Dismiss Notice
Join Physics Forums Today!
The friendliest, high quality science and math community on the planet! Everyone who loves science is here!

Thomson's cathode ray

  1. Oct 11, 2014 #1
    Hi! I've been watching this video http://ocw.mit.edu/courses/chemistr...l-science-fall-2008/video-lectures/lecture-2/ on the discovery of electrons , and I have some doubts about it.
    The lecturer explains the cathode ray experiment performed by J.J Thomson.
    This is what I understood. The cathode ray is produced between a cathode and an anode. The anode has slit through which the ray passes through. Then a difference of voltage is applied by two plates on the side of the tube and the ray is deflected and hits the detector.So Thomson concludes that the ray is composed of negative charged particles which are much smaller than the atom, the electrons. In the lecture, it is also said that something else hits the detector, another part of the beam and that is deflected in a much smaller angle and in the opposite direction,the positive charges.
    So,what is the cathode ray made of? It is suppose to be made of electrons, but according to the lecture there is also this positive charge that also gets deflected.
    This experiment proves the existence of the electron, but doesn´t it also proves the existence of the proton?. Why did Thomson conclude that the electrons are particles(plum) and the positive charge is a pudding.?
    Thanks!
     
  2. jcsd
  3. Oct 12, 2014 #2

    mfb

    User Avatar
    2016 Award

    Staff: Mentor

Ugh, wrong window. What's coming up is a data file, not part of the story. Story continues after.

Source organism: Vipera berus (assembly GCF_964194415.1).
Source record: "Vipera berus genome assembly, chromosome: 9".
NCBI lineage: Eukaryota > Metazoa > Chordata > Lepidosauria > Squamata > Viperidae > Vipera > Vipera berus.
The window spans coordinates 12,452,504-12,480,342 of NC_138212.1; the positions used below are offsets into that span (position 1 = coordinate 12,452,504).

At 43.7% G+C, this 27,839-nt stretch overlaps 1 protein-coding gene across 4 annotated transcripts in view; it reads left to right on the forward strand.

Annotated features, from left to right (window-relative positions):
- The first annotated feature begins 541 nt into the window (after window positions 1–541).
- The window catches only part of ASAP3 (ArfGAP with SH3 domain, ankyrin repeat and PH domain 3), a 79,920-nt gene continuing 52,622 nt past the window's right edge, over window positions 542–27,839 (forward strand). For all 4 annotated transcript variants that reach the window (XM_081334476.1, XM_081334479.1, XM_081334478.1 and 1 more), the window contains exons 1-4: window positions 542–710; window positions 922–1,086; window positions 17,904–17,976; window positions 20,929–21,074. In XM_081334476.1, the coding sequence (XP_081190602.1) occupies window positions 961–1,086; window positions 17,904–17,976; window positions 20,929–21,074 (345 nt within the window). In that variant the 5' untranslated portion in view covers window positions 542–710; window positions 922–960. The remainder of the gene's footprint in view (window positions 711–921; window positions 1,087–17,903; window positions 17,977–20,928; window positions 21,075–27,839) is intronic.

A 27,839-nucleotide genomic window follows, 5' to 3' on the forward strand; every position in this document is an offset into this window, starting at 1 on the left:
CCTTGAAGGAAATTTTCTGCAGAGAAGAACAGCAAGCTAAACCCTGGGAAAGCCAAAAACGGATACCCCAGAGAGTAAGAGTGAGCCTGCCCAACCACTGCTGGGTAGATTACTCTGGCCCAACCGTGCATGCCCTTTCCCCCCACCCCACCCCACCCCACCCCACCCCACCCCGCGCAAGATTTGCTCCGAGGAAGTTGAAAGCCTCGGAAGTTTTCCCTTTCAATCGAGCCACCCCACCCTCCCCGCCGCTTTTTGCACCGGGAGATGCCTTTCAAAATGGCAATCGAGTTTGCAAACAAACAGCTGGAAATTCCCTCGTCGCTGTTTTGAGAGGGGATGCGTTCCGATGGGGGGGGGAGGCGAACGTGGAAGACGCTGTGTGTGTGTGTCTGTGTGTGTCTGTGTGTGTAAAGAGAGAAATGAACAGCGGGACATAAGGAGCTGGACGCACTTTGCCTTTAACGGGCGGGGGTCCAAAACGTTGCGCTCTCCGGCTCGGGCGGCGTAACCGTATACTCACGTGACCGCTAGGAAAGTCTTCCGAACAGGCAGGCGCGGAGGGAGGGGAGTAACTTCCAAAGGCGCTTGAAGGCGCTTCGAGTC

Cathode rays are electrons, but those electrons can ionize atoms on their way.

    You can remove electrons from an atom, but not individual protons (not with the methods available at that time). He could not know if the hydrogen ion (which is a proton as we know now) is a single particle, or just some small amount of whatever. He also could not know that the same proton is part of other nuclei.
     
  4. Oct 12, 2014 #3
    Thanks for the answer! I still don´t understand it completely. Quote from the lecture:
    "So, Thomson didn't stop here, he actually continued experimenting with different voltages. And what he found was if he really, really ramped the voltage up between those two plates, he could actually detect something else. And what he could detect here is that there was this little spot of luminescence that he could see on the screen that was barely deflected at all -- certainly in comparison to how strongly this first particle was deflected. The second particle was deflected almost not at all. But what he could tell from the fact that there was a second particle at all, and the fact that it was in this direction, is that in addition to his negative particle, he also, of course, had a positive particle that was within this stream of rays that were coming out.

    "So, of course, he can use the same relationship for the positive particle, so delta x now of the positive is proportional to the charge on the positive particle all over the mass of the positive particle.

    So, this is interesting for several reasons. What did he manage to pull out information-wise from using these two relationships? And actually to do this, he made a few more observations. The first, which I just stated, is that the deflection of that negative particle was just far and away more extreme, much, much larger than that of the positive particle. The other assumption that he made here is that the charge on the two particles was equal.